Angiotensin-converting enzyme 2 catalytic activity in human plasma is masked by an endogenous inhibitor

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Errata

This article is corrected by:

  1. Errata: Corrigendum Volume 100, Issue 8, 988, Article first published online: 6 August 2015

Corresponding author A. I. Smith: Department of Biochemistry & Molecular Biology, PO Box 13D, Monash University, Clayton, Victoria 3800, Australia. Email: ian.smith@med.monash.edu.au

Abstract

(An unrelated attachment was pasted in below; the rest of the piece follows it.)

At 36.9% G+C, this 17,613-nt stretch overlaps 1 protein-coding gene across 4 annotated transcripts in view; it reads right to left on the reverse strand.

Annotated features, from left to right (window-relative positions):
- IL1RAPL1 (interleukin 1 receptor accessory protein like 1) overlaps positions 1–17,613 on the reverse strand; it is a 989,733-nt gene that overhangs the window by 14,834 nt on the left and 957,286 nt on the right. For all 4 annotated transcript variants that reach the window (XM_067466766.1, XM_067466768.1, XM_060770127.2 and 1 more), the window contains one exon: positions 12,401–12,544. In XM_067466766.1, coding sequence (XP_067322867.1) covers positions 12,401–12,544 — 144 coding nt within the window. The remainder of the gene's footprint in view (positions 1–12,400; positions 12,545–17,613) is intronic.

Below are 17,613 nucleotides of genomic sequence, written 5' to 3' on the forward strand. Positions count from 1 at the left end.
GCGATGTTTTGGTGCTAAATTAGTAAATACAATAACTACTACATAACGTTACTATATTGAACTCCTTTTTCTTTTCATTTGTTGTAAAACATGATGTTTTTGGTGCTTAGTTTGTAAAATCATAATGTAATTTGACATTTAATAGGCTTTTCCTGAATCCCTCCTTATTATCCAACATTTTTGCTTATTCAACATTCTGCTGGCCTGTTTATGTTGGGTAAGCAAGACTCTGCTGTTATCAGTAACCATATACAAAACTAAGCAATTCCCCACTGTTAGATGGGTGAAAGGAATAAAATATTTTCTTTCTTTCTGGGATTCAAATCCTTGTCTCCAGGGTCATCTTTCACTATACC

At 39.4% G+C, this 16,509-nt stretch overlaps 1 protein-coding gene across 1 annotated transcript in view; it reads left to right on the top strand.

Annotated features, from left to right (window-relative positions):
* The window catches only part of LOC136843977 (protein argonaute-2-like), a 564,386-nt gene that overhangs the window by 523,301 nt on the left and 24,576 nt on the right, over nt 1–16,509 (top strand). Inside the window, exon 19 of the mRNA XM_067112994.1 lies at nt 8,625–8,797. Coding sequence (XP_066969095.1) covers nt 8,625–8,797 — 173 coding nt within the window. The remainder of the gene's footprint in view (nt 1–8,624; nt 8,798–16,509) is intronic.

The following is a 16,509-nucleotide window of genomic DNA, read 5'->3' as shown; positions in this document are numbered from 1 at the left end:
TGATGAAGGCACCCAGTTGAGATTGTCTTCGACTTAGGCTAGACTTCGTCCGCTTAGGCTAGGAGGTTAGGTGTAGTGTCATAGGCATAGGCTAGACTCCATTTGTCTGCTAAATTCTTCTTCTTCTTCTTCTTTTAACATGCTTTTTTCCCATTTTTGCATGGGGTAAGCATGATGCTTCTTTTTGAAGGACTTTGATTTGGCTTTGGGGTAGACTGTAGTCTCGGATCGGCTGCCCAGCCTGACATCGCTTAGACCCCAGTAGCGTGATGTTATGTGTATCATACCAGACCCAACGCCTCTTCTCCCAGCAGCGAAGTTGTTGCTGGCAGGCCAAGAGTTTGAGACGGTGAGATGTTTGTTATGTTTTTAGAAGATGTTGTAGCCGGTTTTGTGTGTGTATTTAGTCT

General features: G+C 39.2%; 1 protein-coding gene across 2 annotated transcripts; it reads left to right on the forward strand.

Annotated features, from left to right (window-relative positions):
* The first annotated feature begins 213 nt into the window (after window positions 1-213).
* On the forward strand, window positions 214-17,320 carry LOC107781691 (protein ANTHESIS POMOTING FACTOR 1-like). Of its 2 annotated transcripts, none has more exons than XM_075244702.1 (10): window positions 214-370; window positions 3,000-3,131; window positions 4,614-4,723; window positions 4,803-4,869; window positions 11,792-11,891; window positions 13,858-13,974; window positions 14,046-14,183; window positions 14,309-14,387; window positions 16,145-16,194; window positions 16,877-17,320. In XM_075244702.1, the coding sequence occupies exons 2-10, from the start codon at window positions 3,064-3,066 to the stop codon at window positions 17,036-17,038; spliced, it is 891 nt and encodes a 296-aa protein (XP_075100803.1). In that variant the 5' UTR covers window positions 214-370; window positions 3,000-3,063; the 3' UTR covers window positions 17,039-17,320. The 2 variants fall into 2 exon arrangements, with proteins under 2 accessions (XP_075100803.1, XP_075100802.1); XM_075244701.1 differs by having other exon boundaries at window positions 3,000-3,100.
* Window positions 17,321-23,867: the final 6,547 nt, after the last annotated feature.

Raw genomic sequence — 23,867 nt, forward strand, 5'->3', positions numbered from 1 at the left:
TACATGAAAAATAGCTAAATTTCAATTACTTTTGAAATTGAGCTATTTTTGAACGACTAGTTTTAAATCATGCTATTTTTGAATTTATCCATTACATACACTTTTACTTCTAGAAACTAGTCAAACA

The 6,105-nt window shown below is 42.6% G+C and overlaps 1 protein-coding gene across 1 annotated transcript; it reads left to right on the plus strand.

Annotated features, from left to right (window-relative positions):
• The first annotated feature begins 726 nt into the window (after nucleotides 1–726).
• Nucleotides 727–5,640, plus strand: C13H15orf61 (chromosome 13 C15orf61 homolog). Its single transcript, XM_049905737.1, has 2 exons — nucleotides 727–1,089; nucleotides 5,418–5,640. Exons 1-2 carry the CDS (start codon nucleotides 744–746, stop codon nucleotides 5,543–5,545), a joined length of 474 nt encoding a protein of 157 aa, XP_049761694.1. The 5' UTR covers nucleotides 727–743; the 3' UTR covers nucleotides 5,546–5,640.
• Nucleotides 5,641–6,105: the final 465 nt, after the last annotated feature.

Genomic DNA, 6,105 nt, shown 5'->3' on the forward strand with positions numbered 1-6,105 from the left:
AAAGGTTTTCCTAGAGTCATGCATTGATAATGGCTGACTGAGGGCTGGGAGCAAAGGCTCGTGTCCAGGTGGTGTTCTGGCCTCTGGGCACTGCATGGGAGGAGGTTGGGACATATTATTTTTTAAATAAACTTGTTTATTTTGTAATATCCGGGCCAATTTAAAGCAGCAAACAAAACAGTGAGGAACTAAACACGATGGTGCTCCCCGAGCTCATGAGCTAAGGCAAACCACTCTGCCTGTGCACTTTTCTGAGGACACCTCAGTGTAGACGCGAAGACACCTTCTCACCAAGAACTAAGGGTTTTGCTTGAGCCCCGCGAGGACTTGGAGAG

Angiotensin-converting enzyme 2 (ACE2) is thought to act in an opposing manner to its homologue, angiotensin-converting enzyme (ACE), by inactivating the vasoconstrictor peptide angiotensin II and generating the vasodilatory fragment, angiotensin(1–7). Both ACE and ACE2 are membrane-bound ectoenzymes and may circulate in plasma as a consequence of a proteolytic shedding event. In this study, we show that ACE2 circulates in human plasma, but its activity is suppressed by the presence of an endogenous inhibitor. Partial purification of this inhibitor indicated that the inhibitor is small, hydrophilic and cationic, but not a divalent metal cation. These observations led us to develop a method for removal of the inhibitor, thus allowing detection of plasma ACE2 levels using a sensitive quenched fluorescent substrate-based assay. Using this technique, ACE2 activity measured in plasma from healthy volunteers (n= 18) ranged from 1.31 to 8.69 pmol substrate cleaved min−1 ml−1 (mean ±s.e.m., 4.44 ± 0.56 pmol min−1 ml−1). Future studies of patients with cardiovascular, renal and liver disease will determine whether plasma ACE2 is elevated in parallel with increased tissue levels observed in these conditions.

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